• TokyoQuaSar - Wednesday, February 12, 2020 - link

    Very interesting article, I hope you can update it with data from an Epyc 77xx (7702 or 7742). Would be nice to have a head to head comparison, if possible a test with equal frequencies and some tests on software that are very dependant on memory bandwidth, to see the influence of the 8 channels aside from the amount of memory. Reply
  • vivs26 - Wednesday, February 12, 2020 - link

    Are there any linux distros for desktop that support more than 64 cores? Reply
  • TokyoQuaSar - Thursday, February 13, 2020 - link

    Not sure exactly but this test was done on Ubuntu and they don't mention any problem coming from the OS but rather from the tested software:
    https://techgage.com/article/amd-ryzen-threadrippe...
    They do say the number of cores scale better on Linux.
    Reply
  • HikariWS - Thursday, February 13, 2020 - link

    Very nice article! I've finally seen use cases where high core count counts!

    Indeed you should start adding some Lix benchs, I wonder how the kernel itself would handle that many cores. And of course M$ has to fix at least Pro Workstation.

    I'd rly like to see a review comparing HT enabled and disabled, around 8C. Is it worth disabling or enabling HT on my 9900KS? Under full load, is there difference in performance and consumption?

    How much performance the virtual cores have over physical ones? Do work load on one type affect the other? If we force affinity on one and leave its pair idle, and then put a full work load on it, how the tested core performs?
    Reply
  • HikariWS - Thursday, February 13, 2020 - link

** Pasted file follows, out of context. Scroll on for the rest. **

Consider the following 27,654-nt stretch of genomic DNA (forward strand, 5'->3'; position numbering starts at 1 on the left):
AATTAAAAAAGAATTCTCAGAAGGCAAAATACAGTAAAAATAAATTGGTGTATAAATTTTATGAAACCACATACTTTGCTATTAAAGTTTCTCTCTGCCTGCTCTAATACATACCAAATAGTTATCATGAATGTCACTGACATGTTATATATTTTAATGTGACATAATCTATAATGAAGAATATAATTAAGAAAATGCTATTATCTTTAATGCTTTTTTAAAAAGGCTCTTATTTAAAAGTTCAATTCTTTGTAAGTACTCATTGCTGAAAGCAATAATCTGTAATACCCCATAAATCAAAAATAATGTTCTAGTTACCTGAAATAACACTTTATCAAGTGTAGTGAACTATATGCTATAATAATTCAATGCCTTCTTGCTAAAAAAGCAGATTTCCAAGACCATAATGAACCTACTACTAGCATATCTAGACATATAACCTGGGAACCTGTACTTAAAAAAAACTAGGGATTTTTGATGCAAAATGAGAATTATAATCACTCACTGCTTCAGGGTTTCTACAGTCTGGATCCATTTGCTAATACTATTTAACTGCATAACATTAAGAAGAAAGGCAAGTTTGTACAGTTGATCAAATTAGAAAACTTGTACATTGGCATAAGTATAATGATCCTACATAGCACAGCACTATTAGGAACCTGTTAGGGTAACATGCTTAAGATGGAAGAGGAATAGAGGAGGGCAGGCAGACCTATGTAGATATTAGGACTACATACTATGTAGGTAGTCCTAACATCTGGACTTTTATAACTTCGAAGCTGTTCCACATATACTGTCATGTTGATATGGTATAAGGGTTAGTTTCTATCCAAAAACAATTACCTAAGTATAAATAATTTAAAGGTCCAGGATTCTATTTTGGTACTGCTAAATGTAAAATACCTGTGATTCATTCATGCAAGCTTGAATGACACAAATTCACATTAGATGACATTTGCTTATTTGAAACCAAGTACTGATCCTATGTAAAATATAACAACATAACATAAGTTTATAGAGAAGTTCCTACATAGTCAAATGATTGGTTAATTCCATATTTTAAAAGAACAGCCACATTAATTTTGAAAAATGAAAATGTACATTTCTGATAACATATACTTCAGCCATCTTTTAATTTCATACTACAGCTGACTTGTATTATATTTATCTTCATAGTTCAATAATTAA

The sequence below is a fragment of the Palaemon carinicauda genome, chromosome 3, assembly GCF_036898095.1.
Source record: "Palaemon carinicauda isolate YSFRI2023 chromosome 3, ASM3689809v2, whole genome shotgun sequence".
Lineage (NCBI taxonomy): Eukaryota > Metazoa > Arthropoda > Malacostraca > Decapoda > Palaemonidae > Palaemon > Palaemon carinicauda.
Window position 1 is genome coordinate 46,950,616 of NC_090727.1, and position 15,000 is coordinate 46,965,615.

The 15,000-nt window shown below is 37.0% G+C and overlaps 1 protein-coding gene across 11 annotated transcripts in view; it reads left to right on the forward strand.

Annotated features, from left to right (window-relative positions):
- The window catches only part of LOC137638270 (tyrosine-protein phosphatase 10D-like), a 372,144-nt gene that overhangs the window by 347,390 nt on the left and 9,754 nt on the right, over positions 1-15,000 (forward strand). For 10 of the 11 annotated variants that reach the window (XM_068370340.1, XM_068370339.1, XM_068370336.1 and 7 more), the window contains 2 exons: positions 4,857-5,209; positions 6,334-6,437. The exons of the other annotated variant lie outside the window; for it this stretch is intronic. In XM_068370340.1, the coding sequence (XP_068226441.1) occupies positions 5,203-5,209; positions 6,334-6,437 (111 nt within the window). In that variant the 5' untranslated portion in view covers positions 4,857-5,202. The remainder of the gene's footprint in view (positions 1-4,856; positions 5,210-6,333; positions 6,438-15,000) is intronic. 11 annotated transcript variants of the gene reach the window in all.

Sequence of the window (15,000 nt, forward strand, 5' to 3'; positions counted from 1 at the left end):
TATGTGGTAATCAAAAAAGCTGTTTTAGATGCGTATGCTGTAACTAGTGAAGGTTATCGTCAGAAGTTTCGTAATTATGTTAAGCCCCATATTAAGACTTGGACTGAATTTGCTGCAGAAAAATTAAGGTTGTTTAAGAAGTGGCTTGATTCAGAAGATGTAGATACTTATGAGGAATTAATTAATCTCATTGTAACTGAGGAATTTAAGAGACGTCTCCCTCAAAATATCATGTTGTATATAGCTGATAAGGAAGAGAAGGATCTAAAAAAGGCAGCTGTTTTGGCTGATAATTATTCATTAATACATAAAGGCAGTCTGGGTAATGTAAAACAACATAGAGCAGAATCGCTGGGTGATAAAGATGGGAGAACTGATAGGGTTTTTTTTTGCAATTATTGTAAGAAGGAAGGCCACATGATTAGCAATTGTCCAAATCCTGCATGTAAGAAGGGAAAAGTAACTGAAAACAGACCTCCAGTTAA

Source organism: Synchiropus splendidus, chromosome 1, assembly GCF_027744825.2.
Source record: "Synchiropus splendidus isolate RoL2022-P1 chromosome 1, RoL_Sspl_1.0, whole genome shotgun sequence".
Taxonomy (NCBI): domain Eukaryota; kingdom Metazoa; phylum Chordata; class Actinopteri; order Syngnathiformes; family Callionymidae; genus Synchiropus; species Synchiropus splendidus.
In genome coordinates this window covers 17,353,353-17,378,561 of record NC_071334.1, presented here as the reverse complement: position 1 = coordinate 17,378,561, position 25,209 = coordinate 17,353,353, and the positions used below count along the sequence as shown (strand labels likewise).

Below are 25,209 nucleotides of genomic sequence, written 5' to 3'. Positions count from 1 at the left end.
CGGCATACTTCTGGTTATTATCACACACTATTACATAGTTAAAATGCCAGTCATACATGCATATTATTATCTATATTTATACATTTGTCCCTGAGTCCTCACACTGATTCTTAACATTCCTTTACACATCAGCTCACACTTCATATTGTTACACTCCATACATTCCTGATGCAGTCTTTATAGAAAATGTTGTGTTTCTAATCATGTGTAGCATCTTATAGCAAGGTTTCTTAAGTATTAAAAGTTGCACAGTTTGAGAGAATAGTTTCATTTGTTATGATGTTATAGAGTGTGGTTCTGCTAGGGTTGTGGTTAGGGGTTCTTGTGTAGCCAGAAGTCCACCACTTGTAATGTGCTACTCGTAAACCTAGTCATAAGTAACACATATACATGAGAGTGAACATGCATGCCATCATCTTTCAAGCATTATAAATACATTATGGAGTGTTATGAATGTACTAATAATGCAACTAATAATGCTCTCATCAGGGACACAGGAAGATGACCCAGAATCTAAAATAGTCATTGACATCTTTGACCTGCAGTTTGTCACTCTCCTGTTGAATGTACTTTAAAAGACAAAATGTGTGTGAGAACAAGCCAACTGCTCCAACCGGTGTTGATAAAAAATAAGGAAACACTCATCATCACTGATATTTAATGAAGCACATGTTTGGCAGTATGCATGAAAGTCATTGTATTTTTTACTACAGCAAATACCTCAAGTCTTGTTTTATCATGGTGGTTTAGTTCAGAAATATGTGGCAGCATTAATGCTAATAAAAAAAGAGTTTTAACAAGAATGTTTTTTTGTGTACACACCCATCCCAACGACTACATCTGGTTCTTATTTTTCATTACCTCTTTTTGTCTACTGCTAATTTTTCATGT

Still, I'm worried with AMD.

    Increase clock has been much harder than increase core count. AMD is very aggressive on core count, yes, but has been struggling on clock.

    9900KS is Intel's top notch on this regard. I can assure from personal tests how awesome it is. It idles @ 45º in a Noctua D15S. With Prime95, goes to 80º and holds 5GHz All Core for a few minutes before dropping to 4GHz and holds that undefinitely.

    In real world use, specially gaming and 4K playback, it's able to hold 5GHz undefinitely, I haven't seen its Turbo juice depleat not even once! For anybody who doesn't need more than 8C/16T and benefits more from serial processing, it's the best of the best, and I doubt Comet Lake will bring a competitor to it.

    Intel has been increasing cores in response to Intel, and with exceptions they have been winning in overall performance against AMD CPUs with more core count.

    In the future years we'll face algorithms struggle to scale in parallelism. Most softwares don't benefit from more than 4 or 8 threads, and be allocated to a virtual HT core just reduces opportunity to perform better. When we reach software optimization limits, increasing core count won't benefit users anymore, and we'll face increased demand for serial power.

    Then we go for microarchitecture. AMD are on their brand new one, while litography issues is holding Intel from widely distribute their Sunny Cove, and they are close to finishing their Willow Cove. When Intel finish their 7nm, they will have 2 more powerful microarchitectures to bring to desktop and server market, while AMD is working on their future one.

    Summing that up, I believe in a few years Intel will have consistent performance growth over their generations, while AMD will start struggling.
    Reply
  • kuraegomon - Tuesday, February 18, 2020 - link

    Oh dear. Intel shill confirmed. What makes me so confident? "Most softwares don't benefit from more than 4 or 8 threads" - anyone who makes that statement in 2020 with the implication that it's a forward-looking statement is clearly being disingenuous. Reply
  • clsmithj - Thursday, February 13, 2020 - link

    Should added Linux to the benchmark graph comparison Reply